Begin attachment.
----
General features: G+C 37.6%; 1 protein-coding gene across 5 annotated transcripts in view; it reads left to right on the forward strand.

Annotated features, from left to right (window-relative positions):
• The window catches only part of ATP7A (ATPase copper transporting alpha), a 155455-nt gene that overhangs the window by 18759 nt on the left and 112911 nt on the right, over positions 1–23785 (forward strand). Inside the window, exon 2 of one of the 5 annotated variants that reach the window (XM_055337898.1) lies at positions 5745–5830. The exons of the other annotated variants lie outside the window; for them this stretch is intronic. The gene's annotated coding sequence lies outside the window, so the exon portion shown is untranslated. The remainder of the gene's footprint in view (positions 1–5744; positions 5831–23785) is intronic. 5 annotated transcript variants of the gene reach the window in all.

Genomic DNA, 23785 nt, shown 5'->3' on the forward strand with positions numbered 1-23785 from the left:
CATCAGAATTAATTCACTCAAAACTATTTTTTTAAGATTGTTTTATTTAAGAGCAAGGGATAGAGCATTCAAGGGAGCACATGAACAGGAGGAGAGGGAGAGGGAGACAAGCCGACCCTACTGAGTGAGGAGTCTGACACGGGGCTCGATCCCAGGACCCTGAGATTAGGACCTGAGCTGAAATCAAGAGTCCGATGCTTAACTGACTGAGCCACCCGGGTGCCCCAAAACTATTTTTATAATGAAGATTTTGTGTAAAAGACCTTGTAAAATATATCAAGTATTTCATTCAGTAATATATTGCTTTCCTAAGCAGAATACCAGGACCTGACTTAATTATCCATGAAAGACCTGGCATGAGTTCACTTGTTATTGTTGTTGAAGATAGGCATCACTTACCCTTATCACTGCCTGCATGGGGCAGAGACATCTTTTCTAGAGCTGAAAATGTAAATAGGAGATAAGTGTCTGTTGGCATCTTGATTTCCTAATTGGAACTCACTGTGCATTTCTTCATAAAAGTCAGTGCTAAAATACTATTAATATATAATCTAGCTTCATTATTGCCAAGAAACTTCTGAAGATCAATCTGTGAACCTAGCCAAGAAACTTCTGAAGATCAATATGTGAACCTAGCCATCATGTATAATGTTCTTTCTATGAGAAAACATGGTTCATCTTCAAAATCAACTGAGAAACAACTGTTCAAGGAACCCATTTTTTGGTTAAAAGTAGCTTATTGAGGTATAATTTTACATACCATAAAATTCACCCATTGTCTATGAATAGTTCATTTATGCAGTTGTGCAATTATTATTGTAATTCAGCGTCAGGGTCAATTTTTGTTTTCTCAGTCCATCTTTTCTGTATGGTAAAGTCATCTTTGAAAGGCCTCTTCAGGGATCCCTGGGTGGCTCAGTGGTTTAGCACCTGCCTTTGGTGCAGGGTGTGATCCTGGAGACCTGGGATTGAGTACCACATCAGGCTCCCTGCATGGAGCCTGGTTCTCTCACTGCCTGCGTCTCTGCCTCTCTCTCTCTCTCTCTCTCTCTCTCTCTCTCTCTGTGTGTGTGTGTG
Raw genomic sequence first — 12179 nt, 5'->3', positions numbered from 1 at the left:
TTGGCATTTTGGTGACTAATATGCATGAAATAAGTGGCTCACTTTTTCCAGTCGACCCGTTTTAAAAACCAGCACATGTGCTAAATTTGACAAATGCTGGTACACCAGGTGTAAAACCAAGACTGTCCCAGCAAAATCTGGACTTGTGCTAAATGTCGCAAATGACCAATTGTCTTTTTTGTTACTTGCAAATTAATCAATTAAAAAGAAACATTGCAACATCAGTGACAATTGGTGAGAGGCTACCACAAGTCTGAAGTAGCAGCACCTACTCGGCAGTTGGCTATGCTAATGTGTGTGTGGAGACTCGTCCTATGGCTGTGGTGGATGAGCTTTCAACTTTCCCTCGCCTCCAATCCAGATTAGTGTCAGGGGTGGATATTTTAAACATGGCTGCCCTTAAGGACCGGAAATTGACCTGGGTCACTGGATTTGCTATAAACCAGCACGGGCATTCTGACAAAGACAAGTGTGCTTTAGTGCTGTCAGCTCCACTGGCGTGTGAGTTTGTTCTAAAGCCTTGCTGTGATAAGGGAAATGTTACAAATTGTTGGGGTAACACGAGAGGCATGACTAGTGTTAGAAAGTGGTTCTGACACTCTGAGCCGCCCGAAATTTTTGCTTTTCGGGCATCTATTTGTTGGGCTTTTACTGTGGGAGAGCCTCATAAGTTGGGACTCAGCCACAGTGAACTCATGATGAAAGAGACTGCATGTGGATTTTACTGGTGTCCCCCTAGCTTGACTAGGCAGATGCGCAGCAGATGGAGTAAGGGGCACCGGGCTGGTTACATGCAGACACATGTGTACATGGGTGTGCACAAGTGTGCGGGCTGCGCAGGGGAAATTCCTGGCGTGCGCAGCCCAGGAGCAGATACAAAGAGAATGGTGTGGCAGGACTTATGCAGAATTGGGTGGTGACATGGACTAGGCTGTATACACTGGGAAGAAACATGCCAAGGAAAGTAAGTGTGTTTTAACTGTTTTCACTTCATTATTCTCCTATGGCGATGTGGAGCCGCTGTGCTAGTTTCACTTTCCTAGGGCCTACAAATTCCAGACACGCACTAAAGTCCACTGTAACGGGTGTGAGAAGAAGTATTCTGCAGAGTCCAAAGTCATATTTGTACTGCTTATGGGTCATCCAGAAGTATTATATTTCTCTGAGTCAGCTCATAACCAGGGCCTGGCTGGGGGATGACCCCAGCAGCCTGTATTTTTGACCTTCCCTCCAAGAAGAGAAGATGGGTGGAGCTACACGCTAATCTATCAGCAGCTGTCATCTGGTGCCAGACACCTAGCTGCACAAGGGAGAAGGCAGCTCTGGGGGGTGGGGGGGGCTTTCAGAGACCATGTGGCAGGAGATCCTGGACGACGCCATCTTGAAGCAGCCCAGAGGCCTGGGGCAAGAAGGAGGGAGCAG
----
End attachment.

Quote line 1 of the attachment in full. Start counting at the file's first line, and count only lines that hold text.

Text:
General features: G+C 37.6%; 1 protein-coding gene across 5 annotated transcripts in view; it reads left to right on the forward strand.